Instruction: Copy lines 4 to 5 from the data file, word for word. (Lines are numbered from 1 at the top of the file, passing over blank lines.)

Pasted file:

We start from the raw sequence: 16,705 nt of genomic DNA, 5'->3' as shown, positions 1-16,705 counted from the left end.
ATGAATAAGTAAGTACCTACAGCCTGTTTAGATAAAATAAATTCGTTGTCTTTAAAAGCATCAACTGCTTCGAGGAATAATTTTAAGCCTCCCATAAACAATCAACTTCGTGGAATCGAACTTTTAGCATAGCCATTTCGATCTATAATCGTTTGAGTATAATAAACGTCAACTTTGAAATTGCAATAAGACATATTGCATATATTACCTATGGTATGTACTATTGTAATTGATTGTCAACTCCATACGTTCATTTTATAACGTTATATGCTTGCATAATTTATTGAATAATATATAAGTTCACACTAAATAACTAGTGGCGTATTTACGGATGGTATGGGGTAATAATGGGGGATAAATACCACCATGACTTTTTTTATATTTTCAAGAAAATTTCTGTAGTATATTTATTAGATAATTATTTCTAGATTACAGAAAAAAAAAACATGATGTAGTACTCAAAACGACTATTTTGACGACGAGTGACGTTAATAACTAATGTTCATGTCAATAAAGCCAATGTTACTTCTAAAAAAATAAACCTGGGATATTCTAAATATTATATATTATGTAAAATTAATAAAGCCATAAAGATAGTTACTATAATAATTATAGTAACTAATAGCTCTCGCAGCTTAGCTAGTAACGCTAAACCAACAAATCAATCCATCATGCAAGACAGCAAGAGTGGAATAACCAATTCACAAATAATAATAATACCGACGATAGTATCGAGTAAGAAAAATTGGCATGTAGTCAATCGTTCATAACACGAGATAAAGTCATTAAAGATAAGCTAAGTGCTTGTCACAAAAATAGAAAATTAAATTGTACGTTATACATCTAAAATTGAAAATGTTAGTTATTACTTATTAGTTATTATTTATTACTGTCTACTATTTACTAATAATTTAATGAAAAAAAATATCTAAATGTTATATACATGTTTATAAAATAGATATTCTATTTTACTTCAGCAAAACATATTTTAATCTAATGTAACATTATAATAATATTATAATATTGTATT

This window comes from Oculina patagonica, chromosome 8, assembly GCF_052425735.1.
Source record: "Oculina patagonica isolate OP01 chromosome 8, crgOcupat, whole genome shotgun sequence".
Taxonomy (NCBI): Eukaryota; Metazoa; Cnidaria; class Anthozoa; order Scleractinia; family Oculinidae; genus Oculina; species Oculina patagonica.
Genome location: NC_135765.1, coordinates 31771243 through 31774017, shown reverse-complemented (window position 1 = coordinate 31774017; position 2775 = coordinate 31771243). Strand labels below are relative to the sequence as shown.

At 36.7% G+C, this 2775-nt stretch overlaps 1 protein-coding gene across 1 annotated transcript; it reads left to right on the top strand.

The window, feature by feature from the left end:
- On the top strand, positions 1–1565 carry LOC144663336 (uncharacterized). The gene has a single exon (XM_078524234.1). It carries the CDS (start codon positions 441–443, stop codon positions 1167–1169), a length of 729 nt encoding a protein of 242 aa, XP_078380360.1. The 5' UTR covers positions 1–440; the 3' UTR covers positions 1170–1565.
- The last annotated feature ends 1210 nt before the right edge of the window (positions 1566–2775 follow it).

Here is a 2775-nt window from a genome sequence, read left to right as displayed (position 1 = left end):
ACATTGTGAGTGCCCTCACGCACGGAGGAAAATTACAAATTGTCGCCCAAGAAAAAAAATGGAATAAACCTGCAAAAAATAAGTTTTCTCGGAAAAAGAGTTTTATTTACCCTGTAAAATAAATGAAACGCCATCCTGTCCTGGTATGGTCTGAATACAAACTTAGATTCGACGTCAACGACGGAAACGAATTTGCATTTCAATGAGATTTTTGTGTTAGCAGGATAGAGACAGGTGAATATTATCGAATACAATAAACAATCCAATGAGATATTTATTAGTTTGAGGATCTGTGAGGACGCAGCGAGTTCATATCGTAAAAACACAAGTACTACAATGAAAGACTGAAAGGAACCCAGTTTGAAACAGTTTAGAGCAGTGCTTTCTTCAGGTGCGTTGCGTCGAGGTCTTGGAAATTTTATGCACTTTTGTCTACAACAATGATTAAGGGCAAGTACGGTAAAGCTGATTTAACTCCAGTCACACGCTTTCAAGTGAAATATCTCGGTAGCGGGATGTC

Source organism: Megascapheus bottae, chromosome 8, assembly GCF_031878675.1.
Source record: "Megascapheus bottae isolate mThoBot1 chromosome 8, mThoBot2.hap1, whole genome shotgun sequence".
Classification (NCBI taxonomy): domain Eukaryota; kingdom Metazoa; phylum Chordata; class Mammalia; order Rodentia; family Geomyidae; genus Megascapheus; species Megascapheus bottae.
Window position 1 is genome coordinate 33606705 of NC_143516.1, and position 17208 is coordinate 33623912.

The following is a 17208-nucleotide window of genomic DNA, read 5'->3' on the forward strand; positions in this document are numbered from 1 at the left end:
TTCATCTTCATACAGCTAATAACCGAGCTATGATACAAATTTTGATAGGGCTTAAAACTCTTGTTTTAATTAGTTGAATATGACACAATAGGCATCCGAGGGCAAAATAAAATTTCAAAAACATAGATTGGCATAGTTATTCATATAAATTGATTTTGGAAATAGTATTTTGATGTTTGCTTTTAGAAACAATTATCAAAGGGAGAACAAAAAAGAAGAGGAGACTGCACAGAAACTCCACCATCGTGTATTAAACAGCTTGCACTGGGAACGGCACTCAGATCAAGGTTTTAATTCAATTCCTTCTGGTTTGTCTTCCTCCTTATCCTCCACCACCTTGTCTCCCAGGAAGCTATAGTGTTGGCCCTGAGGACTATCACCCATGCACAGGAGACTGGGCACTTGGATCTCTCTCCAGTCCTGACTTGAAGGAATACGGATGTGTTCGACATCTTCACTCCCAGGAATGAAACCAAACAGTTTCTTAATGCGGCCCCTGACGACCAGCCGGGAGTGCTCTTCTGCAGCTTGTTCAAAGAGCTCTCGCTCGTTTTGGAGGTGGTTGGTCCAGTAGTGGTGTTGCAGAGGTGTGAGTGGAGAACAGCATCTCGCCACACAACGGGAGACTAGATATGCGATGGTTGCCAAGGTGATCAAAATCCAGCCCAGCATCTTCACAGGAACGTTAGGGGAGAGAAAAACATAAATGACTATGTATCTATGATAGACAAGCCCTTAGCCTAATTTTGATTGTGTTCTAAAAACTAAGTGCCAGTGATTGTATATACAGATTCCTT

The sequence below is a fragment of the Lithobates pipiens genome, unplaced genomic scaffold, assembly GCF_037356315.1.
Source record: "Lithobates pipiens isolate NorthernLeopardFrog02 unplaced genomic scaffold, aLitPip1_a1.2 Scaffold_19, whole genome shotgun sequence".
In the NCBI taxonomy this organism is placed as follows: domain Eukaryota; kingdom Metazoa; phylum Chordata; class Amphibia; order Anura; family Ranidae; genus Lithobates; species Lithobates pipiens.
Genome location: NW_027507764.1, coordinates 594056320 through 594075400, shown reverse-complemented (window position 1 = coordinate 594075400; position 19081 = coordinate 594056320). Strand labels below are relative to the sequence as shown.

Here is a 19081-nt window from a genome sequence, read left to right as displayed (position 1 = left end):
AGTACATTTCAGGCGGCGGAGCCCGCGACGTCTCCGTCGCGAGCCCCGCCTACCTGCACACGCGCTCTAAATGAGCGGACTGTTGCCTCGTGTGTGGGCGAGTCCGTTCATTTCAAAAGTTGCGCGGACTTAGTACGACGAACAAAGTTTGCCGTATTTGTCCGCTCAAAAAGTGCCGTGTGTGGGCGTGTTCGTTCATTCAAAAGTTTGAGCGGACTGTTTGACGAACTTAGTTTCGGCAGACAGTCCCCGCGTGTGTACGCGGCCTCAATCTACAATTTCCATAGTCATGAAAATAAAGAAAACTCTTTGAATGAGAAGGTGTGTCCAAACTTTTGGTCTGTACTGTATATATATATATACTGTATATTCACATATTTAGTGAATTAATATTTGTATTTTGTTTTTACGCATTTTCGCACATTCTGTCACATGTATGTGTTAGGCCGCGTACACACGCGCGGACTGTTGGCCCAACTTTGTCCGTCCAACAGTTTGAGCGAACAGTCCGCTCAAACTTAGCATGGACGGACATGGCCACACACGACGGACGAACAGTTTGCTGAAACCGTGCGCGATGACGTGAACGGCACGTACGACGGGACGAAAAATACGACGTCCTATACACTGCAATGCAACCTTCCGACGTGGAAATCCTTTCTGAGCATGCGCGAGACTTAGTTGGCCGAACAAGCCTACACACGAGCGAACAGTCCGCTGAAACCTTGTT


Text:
Source record: "Oculina patagonica isolate OP01 chromosome 8, crgOcupat, whole genome shotgun sequence".
Taxonomy (NCBI): Eukaryota; Metazoa; Cnidaria; class Anthozoa; order Scleractinia; family Oculinidae; genus Oculina; species Oculina patagonica.